Can't Quit Clinton

An ardent group of local Hillary supporters still think their candidate has a shot.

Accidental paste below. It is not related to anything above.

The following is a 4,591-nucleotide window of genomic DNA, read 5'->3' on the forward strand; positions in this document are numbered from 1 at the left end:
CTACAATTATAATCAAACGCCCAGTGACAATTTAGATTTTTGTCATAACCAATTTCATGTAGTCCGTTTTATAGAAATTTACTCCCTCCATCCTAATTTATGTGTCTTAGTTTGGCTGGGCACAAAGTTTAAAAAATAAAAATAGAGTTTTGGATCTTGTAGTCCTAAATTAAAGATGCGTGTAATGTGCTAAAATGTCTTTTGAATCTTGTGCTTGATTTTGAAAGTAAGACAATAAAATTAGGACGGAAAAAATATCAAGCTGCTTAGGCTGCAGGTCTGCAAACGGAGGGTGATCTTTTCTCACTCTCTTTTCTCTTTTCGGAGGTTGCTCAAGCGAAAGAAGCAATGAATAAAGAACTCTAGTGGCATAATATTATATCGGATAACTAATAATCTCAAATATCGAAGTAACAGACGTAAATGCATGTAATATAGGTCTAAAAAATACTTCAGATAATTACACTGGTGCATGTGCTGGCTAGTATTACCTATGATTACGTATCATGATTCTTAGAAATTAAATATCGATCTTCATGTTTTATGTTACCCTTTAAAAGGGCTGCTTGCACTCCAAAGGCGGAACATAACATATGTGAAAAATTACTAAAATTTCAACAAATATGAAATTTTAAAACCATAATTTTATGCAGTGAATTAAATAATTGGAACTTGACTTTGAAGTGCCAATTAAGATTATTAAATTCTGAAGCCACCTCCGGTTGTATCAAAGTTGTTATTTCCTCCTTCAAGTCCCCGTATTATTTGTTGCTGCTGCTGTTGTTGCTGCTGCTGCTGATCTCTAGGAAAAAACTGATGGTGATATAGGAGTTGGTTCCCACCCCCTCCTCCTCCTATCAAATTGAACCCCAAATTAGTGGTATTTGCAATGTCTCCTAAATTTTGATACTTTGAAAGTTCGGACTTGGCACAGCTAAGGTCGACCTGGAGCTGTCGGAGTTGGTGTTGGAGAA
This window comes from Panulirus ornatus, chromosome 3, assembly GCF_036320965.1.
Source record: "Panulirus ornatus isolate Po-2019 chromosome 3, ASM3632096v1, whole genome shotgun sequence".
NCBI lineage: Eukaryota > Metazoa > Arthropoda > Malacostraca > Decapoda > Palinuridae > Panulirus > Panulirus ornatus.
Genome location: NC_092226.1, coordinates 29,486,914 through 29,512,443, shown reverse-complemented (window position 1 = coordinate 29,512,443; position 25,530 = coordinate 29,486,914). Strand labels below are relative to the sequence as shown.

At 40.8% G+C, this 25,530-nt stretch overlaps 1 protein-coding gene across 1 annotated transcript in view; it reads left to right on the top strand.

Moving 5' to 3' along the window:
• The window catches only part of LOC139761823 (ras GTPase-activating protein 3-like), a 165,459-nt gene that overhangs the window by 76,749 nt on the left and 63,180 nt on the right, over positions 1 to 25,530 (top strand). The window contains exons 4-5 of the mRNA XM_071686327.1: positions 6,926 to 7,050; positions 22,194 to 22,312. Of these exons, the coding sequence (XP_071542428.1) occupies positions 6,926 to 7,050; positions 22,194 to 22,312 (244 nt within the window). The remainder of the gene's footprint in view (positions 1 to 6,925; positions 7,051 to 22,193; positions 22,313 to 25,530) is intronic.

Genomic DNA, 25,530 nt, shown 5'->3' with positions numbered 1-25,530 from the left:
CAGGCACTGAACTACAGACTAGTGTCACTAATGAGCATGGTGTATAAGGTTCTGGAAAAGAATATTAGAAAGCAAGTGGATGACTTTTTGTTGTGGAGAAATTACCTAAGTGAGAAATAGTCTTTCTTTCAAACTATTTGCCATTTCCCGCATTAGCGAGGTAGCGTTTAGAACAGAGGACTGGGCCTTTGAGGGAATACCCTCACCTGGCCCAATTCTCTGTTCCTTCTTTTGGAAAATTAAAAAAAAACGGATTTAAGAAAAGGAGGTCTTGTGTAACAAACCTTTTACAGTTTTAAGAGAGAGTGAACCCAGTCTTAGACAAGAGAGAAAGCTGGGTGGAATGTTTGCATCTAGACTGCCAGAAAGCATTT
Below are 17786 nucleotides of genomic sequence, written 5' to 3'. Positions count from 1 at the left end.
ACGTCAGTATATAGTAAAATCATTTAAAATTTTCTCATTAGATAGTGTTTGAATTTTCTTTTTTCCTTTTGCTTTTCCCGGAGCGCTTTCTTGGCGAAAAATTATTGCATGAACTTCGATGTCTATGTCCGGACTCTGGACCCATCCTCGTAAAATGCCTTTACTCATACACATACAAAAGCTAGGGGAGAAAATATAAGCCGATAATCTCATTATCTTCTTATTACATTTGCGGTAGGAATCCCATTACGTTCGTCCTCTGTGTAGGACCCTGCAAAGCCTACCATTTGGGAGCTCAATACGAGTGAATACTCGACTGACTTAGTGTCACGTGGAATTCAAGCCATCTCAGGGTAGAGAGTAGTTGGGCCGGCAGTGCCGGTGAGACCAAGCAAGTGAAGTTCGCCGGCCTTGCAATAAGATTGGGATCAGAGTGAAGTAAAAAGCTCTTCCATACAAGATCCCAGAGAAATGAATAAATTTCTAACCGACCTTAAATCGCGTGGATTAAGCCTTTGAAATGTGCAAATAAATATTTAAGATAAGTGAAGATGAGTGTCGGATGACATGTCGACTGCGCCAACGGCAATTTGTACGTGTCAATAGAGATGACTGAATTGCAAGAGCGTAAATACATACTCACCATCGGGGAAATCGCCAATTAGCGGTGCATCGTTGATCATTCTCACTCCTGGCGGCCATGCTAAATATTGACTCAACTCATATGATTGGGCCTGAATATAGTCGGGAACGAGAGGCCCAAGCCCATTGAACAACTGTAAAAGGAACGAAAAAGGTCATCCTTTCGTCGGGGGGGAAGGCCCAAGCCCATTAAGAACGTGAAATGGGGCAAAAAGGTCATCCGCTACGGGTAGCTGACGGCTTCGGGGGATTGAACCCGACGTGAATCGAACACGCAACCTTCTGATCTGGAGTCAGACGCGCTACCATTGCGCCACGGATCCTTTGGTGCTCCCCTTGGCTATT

Almost everything has changed for Laura Chelton in the months sinceHillary Clinton conceded the Democratic Party's Presidential nomination to Barack Obama, except the candidate Chelton supports: Hillary Clinton. Chelton is the local chapter head of 18 Million Voices, one of a myriad pro-Hillary grassroots organizations that have sprung up nationwide since the Rules Committee voted to deny requests to seat delegates from Florida and Michigan at the convention. (The states had been strippedoftheir delegates due tononcompliance with party strictures concerning the dates of their primaries.) Shortly afterward, Clinton endorsed Obama's candidacy. Nevertheless, Chelton, a Queen Anne nanny, along with fellow Clinton supporters like Jeannie Stratton and William Boe, is working to get as many people to the convention as possible with the goal of seeing their candidate win the nomination at last. "Obama is not officially nominated," says Boe, a downtown attorney who worked on Clinton's campaign in several Western states. "She did endorse [Obama], so [Clinton] is not officially in the race anymore, but she didn't release her delegates." What that means to Boe is that the delegates Clinton gained in her primary victories are still obligated to vote for her. If enough superdelegates who have declared for Obama change sides at the convention, Boe reasons, it may be Clinton who faces John McCain in the November general election. "We want to make it very clear that we want Hillary at the top of the ballot," says Chelton. In order to bolster their cause, Chelton and her right-hand woman Stratton have organized meetings all over the Seattle area, and have formed an online social network at Meetup.com. The members of this group convene in person every Monday night to spread information to interested newcomers and to assist one another in making plans for the convention, where they hope to convince superdelegates who've declared for Obama to change sides. But Dwight Pelz, the chair of the Washington State Democratic Party, says he feels these supporters are wasting their time. "Do they have a chance? Absolutely not," he says. "Barack Obama is the Democratic nominee, not Hillary Clinton. I don't have any other comment other than that." Should their efforts to sway superdelegates fail, Chelton, Boe, and Stratton, along with several of their fellow grassroots campaigners, have resolved to do something they would have thought unthinkable before their involvement in this race: vote for John McCain in the general election. "No matter who the vice-presidential nominee is, I just can't vote for Obama," says Stratton. "I just don't think he has the experience or the contacts to do what this country needs right now." What makes former Clinton supporter Greg Nebler mad is the possibility that people like Stratton could put McCain in the White House. Nebler went to his precinct caucus to support Clinton, but feels it's important to know when you've lost. "I've seen the sites for these groups, and they sound bitter, and really kind of insane," says Nebler, who is considering volunteering for the Obama campaign after the late-August convention. "They're not helping anything and it won't work.Get over it, you know? I did." Caught between the 18 Millionaires and those like Nebler are people like Jordan Yin and Elaine Ferris. Yin has seen fliers for Chelton's meet-ups, but is unsure whether she can take another disappointment. "I feel stuck, because I can't stand McCain, and Obama just hasn't won my trust just yet," says Yin, a junior at Seattle Pacific University. "I was so angry when Hillary endorsed him because I didn't think it was over yet. I'd like to think it's not, so these grassroots people appeal to me, but I don't know how realistic it is to believe in them." While Yin says she will probably be able to vote for Obama in the general election if she has to—especially if he chooses Clinton as his running mate—Ferris, a Ballard grandmother, is less sure. "I had sort of hung my hopes on Hillary," says Ferris, nodding toward her front window, where a Hillary '08 sign still sits. "I don't think I'll head to the convention, but for those people that do, I wish them all the luck in the world." "If I can't vote for Hillary, I don't know what I'll do," she adds. "At this point, it's up to the other candidates to convince me to vote at all." ebreysse@seattleweekly.com

 
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